There is no more important savings asset for most American families than owning a home, but the dream of ownership has turned into a nightmare. Homeownership, which peaked in 2004 at around 70%, hit its nadir after the global financial crisis, reaching 63% in 2016 according to data from the St. Louis Federal Reserve bank.
While the reasons behind the decline are numerous and complicated, one point of friction is the extreme homogeneity of mortgage products available to consumers, which mostly revolves around the government-backed 30-year-fixed mortgage.
Divvy has ambitious hopes to offer consumers an alternative that is more tailored to middle-class Americans who might not have sterling credit, perfectly reliable incomes, or single jobs that are often key aspects of traditional mortgage underwriting.
The company’s product offers a path for homebuyers to transition from renting to ownership over three years. Each month, a part of the rental payment made to Divvy (generally around 25%) is added to a future down payment to buy the home outright. After three years and assuming all payments are made, Divvy’s customers are able to migrate to other mortgage products such as the 30-year-fixed.
Divvy’s model has already attracted the attention of Andreessen Horowitz, where partner Alex Rampell led the $10 million series A round into the company.
Now, the company announced today that it has raised a $43 million series B round of venture capital from Singapore’s sovereign wealth fund GIC, which has about 10% of its more than $100 billion in assets in real estate, along with Lennar, the $13 billion revenue home construction company. Divvy is a spinout of HVF, the startup studio founded by Max Levchin.
Besides equity capital, the company has raised more than $100 million in debt since its founding, bringing its total funding to nearly $200 million all in.
Adena Hefets, who along with Brian Ma, Nick Clark, and Alex Klarfeld co-founded the company and is its CEO, explained that the company is focused on middle-class Americans who have been locked out of the traditional mortgage system. “Our customers have, on average, about $4,000 saved up in the bank, about $60-80,000 in income, and generally have about a 635 FICO score,” she explained. “It’s usually a couple settling down, they have kids, … they’re going through a life event like that.” Divvy is still live in its original three launch markets of Cleveland, Memphis, and Atlanta.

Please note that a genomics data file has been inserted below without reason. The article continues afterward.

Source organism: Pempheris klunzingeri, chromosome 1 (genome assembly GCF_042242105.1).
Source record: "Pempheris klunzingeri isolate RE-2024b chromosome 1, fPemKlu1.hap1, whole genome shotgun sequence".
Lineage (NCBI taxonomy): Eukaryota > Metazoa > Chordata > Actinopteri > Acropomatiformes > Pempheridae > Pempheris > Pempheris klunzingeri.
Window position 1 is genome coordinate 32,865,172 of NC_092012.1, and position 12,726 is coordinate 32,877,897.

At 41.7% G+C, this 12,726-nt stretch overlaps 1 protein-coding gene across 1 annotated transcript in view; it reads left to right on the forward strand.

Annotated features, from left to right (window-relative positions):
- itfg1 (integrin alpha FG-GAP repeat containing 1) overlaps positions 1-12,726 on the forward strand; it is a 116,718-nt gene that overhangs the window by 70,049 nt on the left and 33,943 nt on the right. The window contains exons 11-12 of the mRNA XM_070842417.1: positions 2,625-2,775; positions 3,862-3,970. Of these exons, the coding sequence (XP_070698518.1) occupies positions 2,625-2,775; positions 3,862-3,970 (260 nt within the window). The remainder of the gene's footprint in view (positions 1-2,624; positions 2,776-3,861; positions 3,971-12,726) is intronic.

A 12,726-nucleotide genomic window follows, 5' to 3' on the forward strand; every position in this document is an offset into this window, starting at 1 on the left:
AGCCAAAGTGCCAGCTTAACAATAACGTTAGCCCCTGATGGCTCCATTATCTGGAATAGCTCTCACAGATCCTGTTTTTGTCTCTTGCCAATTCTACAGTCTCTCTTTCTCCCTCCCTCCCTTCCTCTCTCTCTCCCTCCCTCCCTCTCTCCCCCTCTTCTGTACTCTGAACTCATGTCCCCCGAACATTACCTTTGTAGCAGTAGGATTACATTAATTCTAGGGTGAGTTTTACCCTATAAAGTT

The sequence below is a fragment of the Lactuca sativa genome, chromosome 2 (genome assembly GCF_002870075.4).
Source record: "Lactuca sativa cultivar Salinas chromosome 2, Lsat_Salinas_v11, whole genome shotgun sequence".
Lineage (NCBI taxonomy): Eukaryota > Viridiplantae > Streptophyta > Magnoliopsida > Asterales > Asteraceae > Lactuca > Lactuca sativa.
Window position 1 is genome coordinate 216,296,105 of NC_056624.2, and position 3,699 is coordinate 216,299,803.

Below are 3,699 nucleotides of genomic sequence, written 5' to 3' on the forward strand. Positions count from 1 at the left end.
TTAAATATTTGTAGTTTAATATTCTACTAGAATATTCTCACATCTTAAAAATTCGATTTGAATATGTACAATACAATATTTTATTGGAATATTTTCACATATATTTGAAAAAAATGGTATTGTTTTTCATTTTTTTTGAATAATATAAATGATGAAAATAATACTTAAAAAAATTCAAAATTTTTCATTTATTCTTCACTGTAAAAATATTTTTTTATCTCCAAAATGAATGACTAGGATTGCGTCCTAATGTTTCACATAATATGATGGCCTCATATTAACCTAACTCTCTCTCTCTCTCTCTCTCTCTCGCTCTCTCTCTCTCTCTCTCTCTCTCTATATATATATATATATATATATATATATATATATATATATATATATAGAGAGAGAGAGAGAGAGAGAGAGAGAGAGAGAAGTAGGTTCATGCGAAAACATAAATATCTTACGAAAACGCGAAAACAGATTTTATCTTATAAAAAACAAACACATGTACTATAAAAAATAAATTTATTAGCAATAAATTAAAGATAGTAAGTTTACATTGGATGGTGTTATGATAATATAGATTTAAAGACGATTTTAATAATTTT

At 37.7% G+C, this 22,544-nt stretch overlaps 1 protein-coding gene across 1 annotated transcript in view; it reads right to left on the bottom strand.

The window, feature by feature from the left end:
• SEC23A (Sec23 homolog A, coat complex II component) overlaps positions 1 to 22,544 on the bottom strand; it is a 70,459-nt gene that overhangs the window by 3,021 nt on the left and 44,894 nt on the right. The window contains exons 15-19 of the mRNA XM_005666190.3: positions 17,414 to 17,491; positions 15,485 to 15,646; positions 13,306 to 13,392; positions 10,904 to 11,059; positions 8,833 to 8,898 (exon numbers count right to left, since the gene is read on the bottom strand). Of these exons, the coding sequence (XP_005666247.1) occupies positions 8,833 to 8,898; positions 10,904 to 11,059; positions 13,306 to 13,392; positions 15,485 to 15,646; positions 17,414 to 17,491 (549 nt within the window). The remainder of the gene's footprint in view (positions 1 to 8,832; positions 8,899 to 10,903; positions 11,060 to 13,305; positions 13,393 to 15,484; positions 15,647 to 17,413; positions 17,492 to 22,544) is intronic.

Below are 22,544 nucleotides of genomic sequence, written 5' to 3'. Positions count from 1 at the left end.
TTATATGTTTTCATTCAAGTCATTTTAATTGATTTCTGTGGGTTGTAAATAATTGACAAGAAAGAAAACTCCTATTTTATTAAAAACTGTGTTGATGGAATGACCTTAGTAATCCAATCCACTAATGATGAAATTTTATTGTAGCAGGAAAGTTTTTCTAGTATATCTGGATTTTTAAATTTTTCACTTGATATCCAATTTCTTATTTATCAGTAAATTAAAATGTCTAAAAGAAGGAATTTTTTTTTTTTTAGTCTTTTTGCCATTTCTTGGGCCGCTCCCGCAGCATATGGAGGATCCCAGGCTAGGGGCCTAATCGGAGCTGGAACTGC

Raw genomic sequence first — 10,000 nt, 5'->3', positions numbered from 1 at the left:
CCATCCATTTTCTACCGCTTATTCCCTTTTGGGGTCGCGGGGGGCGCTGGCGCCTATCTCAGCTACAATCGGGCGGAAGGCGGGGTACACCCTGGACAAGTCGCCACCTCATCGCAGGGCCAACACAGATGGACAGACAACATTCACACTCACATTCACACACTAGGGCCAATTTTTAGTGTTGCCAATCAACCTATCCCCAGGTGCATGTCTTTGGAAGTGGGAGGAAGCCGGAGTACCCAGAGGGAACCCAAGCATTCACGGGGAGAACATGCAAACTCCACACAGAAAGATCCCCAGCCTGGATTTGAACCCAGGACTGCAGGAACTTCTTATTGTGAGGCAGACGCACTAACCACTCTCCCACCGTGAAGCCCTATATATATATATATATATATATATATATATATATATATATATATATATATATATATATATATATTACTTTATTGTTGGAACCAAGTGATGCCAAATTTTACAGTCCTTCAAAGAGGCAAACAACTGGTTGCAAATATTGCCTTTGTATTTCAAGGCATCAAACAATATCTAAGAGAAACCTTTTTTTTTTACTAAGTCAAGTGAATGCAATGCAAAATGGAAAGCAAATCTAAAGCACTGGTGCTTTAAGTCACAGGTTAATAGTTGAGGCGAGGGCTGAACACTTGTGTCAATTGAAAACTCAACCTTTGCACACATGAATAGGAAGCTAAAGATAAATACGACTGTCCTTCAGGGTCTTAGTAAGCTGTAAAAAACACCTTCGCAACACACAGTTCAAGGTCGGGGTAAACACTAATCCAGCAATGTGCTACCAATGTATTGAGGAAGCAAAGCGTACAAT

In the past few years, a bunch of startups have emerged to target the mortgage space. As Extra Crunch guest writer Daniel Wu described it earlier this year in his massive analysis of 200 housing-related startups, companies like Point, Loftium, Kabbage, Provito, Homevest, CoBuy, Zerodown, Flyhomes, and more are all targeting expanding the funnel to homeownership.
Hefets says that she welcomes the competition but believes that Divvy has a unique focus that sets it apart. “For us, the mission is really important to be serving those who I think most benefit from access to ownership and who most struggle with it.”
That’s partly why Hefets wanted to work with GIC and Lennar as her Series B leads. “I like to just talk to folks and surround myself with folks who are experts,” she said. GIC and Lennar “I would probably argue have more traditional real estate knowledge than most folks on the Divvy team, right? We bring the technology, but surrounding ourselves with the right real estate experts is super important.”
Ultimately, Divvy hopes to empower 100,000 new homeowners and expand to new markets outside of its original trio of launch cities. “So the way I see the future of Divvy is we’re not just going to be a place where you go to get just purely a rental, but in fact, we’re going to be a complete bridge into homeownership,” Hefets said. She noted that Divvy wants to go beyond just financing to figuring out other friction points to homeownership like preparing taxes, handling maintenance and other services.